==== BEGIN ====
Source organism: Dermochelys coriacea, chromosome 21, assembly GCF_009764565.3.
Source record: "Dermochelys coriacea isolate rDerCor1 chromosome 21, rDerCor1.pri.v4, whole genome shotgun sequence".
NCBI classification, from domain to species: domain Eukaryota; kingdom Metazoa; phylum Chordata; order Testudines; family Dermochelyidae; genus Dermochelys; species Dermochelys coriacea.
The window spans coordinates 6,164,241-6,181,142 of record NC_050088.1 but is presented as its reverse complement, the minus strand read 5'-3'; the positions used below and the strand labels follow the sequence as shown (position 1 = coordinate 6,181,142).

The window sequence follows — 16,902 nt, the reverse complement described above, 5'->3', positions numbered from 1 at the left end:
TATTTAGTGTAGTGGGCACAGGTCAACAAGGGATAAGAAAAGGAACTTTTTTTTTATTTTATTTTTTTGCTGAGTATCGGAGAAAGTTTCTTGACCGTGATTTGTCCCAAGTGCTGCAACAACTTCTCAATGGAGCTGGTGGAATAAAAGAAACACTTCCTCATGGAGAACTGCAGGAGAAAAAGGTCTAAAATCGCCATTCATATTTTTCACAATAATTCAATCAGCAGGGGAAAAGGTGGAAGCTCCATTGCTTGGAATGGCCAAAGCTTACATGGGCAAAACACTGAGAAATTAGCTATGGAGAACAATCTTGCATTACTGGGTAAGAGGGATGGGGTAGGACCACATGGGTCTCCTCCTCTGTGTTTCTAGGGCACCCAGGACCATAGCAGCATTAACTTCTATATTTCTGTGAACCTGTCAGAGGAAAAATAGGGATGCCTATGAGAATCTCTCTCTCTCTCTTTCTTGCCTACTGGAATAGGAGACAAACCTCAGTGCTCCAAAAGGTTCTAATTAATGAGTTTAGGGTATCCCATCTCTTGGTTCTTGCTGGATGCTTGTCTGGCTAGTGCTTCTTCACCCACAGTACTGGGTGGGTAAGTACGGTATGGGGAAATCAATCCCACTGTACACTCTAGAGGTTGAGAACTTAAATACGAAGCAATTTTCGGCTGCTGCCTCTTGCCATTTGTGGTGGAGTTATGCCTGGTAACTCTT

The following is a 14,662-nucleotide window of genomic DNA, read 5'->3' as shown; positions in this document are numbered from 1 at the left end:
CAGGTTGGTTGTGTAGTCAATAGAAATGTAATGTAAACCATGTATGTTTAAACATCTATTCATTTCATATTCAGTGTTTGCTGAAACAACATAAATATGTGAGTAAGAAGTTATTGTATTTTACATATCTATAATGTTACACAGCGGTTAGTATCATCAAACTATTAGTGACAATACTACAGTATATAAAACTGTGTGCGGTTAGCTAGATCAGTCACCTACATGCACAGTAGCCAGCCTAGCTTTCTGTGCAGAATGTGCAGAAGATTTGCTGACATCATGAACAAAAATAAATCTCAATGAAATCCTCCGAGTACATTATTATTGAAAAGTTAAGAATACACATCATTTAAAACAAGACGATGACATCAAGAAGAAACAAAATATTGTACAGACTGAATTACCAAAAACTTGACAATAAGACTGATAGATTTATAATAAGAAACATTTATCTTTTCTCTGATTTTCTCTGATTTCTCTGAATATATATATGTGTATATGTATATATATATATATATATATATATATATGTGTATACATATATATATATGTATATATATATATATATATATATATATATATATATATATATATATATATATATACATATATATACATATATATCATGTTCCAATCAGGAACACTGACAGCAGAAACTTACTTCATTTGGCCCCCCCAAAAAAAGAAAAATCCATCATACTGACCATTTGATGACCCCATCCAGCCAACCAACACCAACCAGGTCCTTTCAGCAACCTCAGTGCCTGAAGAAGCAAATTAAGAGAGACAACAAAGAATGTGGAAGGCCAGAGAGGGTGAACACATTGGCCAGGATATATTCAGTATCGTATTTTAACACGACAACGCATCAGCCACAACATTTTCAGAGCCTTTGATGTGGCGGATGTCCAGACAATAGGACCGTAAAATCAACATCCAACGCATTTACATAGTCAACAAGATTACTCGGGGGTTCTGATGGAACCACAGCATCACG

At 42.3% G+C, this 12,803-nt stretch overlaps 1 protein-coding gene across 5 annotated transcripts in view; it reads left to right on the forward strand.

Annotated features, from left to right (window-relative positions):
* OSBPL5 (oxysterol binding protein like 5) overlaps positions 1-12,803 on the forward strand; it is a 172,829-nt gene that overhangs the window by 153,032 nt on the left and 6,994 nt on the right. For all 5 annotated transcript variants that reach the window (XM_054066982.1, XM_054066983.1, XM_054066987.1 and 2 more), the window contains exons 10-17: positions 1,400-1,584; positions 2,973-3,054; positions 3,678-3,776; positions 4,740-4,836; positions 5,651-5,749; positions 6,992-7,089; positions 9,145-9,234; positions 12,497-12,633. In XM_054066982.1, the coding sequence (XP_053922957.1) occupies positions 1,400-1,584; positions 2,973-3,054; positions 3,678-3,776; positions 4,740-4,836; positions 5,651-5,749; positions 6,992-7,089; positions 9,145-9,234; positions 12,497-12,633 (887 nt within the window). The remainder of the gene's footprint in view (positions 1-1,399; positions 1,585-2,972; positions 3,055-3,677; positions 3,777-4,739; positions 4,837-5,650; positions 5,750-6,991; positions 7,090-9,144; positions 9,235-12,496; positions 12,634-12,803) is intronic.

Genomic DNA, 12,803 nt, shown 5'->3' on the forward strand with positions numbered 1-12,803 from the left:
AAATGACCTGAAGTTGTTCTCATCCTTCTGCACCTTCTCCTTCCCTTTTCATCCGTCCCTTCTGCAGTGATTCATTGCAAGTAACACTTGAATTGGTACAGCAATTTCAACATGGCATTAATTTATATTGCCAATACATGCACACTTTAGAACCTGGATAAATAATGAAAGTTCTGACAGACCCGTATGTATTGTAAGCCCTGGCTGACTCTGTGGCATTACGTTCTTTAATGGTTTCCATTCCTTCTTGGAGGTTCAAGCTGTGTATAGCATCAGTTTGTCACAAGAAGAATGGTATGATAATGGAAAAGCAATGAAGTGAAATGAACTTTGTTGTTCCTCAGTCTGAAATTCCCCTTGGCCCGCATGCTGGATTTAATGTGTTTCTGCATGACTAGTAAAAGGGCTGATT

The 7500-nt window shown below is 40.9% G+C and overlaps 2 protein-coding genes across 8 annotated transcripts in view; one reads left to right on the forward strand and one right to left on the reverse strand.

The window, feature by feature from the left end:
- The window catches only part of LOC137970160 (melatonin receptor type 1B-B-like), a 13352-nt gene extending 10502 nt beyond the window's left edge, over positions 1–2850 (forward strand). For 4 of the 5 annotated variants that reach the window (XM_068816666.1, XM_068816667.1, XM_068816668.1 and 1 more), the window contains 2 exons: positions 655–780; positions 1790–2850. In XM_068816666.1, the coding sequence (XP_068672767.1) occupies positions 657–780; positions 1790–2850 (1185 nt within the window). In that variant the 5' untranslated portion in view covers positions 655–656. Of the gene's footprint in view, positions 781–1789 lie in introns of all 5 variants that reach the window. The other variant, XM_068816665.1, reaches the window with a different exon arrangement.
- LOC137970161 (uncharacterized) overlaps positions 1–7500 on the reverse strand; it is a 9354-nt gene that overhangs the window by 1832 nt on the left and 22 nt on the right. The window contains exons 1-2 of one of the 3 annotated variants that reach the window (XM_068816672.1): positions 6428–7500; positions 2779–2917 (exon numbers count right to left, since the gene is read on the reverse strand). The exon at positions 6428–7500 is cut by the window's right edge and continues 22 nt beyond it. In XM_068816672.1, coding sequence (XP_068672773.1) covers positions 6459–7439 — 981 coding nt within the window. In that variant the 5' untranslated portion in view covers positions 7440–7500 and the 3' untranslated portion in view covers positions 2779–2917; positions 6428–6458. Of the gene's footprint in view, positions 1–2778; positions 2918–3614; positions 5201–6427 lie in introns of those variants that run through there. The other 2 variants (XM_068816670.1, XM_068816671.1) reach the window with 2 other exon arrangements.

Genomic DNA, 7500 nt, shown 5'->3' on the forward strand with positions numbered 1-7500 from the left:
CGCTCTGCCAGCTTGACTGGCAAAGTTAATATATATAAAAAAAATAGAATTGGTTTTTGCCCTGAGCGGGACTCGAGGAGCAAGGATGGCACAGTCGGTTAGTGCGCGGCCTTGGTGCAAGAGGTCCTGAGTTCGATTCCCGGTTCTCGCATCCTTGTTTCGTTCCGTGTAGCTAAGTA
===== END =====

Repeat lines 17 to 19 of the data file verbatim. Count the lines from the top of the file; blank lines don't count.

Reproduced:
- LOC137970161 (uncharacterized) overlaps positions 1–7500 on the reverse strand; it is a 9354-nt gene that overhangs the window by 1832 nt on the left and 22 nt on the right. The window contains exons 1-2 of one of the 3 annotated variants that reach the window (XM_068816672.1): positions 6428–7500; positions 2779–2917 (exon numbers count right to left, since the gene is read on the reverse strand). The exon at positions 6428–7500 is cut by the window's right edge and continues 22 nt beyond it. In XM_068816672.1, coding sequence (XP_068672773.1) covers positions 6459–7439 — 981 coding nt within the window. In that variant the 5' untranslated portion in view covers positions 7440–7500 and the 3' untranslated portion in view covers positions 2779–2917; positions 6428–6458. Of the gene's footprint in view, positions 1–2778; positions 2918–3614; positions 5201–6427 lie in introns of those variants that run through there. The other 2 variants (XM_068816670.1, XM_068816671.1) reach the window with 2 other exon arrangements.

Genomic DNA, 7500 nt, shown 5'->3' on the forward strand with positions numbered 1-7500 from the left:
CGCTCTGCCAGCTTGACTGGCAAAGTTAATATATATAAAAAAAATAGAATTGGTTTTTGCCCTGAGCGGGACTCGAGGAGCAAGGATGGCACAGTCGGTTAGTGCGCGGCCTTGGTGCAAGAGGTCCTGAGTTCGATTCCCGGTTCTCGCATCCTTGTTTCGTTCCGTGTAGCTAAGTA